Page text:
Dive: The Medes Island Secret (WiiWare)
I first previewed this game wayyyy back in May and I’ve owned it for many months since its July release, but didn’t want to do even a mini-review until I’d put in some quality time with it. As of this writing I have only the titular “Medes Island Secret” itself to locate, but I’m saving that for when I’m in the right mood rather than rushing it as this is a game to savour.
Dive feels very much like a souped-up version of the old Atari 2600 game, Aquaventure, in which players control a diver who spears fish to score points whilst avoiding sharks. Of course there’s much more to Dive than this as you’re actually hunting for sunken treasures off the coast of several islands in the Mediterranean and Caribbean seas.
Each of the maps is pretty large and there are some rather twisty and circuitous routes to take to find the main treasure; the location of which is always indicated in your radar. On the way you can find other treasures as well as air and spear pickups to replenish supplies.
There’s hazards aplenty in the form of the usual sharks, but also stinging jellies, giant anemones and aggressive poisonous fish. The visuals are definitely something to sing about. The 2D presentation has a good retro feel, but there’s been no skimping in the art department with loads of variety in the type and size of both hazardous and background fish. The environments are highly detailed and though you might have trouble telling foreground from background at times, it’s never a show-stopper. Animals and your diver have lifelike animation which, combined with some nice sound effects, wonderfully adds to the fun of simulated underwater exploration.
This would be nice enough, but the outstanding soundtrack is what really completes the package. Light and airy guitar notes deliver a mellow way to relieve some daily stress in the sunny seas, whilst more sinister organ sounds build tension in the dark depths where you have only an electric torch to light your way.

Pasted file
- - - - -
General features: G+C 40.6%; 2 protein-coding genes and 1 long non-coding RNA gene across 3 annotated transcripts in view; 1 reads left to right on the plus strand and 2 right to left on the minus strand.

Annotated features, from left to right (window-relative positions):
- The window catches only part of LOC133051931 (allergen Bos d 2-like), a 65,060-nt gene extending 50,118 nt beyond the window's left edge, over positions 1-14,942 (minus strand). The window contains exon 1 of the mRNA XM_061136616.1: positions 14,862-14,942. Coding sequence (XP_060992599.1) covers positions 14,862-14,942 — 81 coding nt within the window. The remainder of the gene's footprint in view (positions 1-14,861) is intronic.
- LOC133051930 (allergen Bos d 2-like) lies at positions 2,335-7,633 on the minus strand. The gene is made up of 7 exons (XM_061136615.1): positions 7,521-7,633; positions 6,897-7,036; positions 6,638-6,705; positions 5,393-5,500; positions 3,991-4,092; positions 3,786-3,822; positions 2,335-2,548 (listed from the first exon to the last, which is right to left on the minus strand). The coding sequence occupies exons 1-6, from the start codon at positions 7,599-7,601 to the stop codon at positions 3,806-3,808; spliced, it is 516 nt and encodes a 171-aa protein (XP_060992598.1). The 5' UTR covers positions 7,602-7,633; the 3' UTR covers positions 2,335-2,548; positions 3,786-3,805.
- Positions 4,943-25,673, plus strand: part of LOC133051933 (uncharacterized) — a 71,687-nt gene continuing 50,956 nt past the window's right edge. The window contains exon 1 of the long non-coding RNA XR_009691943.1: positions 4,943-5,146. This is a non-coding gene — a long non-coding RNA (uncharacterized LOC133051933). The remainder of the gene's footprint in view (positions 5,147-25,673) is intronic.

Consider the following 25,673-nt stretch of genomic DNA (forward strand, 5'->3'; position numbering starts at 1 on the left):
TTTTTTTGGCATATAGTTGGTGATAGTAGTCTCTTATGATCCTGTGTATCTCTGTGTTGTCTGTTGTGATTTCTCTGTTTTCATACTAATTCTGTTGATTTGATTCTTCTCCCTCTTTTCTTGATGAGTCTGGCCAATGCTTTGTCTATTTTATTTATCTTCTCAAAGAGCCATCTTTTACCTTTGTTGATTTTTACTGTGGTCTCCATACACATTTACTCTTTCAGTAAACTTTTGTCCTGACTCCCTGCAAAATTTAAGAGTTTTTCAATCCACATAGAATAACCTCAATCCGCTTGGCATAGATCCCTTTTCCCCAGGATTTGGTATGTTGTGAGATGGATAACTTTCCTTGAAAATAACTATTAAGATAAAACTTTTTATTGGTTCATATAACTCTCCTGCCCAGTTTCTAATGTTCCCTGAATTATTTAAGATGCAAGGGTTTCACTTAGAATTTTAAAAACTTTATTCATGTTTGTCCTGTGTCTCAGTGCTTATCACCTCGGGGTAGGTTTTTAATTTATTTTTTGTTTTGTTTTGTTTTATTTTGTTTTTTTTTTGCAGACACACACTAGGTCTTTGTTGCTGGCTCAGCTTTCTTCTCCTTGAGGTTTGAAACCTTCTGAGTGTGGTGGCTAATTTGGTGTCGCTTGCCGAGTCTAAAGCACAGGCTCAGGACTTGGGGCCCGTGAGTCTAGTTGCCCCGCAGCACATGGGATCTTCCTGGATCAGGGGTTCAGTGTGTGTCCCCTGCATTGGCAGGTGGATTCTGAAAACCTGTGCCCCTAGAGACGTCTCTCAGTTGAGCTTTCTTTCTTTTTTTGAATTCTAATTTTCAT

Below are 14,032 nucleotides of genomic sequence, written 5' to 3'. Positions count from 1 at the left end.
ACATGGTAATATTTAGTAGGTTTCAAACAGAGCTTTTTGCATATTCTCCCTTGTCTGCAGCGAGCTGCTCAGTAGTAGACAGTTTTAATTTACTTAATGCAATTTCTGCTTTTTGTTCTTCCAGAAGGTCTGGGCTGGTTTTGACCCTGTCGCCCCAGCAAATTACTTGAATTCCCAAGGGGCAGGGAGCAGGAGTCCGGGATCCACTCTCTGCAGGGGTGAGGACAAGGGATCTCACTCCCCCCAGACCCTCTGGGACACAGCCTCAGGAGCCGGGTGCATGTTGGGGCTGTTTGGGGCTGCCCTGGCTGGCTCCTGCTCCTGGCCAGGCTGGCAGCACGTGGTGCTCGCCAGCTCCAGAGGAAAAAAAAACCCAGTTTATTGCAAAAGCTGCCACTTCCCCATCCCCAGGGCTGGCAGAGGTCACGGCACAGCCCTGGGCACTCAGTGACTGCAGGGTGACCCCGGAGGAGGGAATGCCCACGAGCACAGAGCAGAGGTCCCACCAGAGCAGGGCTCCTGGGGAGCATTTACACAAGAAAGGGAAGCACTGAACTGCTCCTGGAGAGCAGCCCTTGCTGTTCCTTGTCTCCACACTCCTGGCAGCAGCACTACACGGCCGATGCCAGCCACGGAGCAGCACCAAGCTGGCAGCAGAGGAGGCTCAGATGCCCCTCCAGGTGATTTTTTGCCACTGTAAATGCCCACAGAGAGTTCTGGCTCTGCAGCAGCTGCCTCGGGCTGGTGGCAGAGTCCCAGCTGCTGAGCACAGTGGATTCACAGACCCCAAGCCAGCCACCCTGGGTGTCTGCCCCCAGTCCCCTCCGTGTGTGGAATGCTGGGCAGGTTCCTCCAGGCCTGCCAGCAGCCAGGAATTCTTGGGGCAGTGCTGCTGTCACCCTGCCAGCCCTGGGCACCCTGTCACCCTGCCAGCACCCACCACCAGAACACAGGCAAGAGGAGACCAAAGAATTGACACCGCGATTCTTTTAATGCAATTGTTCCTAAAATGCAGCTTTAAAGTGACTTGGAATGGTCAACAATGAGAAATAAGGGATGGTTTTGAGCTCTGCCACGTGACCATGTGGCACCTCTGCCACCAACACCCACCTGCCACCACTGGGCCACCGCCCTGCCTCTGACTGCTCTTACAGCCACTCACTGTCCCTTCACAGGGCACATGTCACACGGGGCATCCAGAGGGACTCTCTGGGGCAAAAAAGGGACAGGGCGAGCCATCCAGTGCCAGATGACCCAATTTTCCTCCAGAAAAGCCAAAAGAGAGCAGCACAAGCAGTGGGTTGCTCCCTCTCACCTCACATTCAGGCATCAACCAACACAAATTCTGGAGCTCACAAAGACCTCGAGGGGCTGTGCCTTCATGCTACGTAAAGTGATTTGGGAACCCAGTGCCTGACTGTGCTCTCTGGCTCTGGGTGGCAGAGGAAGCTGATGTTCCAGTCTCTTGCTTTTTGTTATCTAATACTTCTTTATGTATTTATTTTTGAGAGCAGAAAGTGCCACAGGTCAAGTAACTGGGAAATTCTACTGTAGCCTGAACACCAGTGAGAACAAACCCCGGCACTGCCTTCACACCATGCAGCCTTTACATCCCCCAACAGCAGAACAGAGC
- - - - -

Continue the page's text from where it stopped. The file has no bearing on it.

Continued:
All the treasures are used to raise funds to upgrade your equipment, allowing you to reach greater depths on return visits to the earlier islands to do further exploring on the way to solving the central mystery. There’s achievements to be earned and you can read about the islands and treasures in data logs accessed via the pause menu. If there’s anything negative to say about Dive, it’s that there are some bonus treasures which are impossible to reach – apparently because someone forgot to program a path to them!
If you’re compelled to get every last item in a game before you can go on with your life, you’re doomed to disappointment. Nevertheless I certainly hope that won’t keep you from enjoying one of the best WiiWare games available.
Commando (Virtual Console Arcade)
Nostalgia can sometimes cloud a person’s objective view of old video games and this is rarely truer than of a game like this. Commando is sort of the successor to Taito’s Front Line: a vertically scrolling shooter in which you control a soldier fighting on what looks like a WWII battlefield. You shoot everyone in sight, try to rescue friendlies being escorted away as POWs and avoid enemy bullets and grenades whilst letting loose your own.
Not bad in description, but it’s an incredibly challenging game even on the default difficulty. Capcom have provided a variety of ways to make it easier such as boosting the starting number of lives and lowering the threshold for extras, as well as adjusting the game difficulty level, but my inner masochist just sucks it up and takes the default every time.
If you like your old-school arcade games on the challenging side give this a go – just be sure to turn off that Continue setting, okay?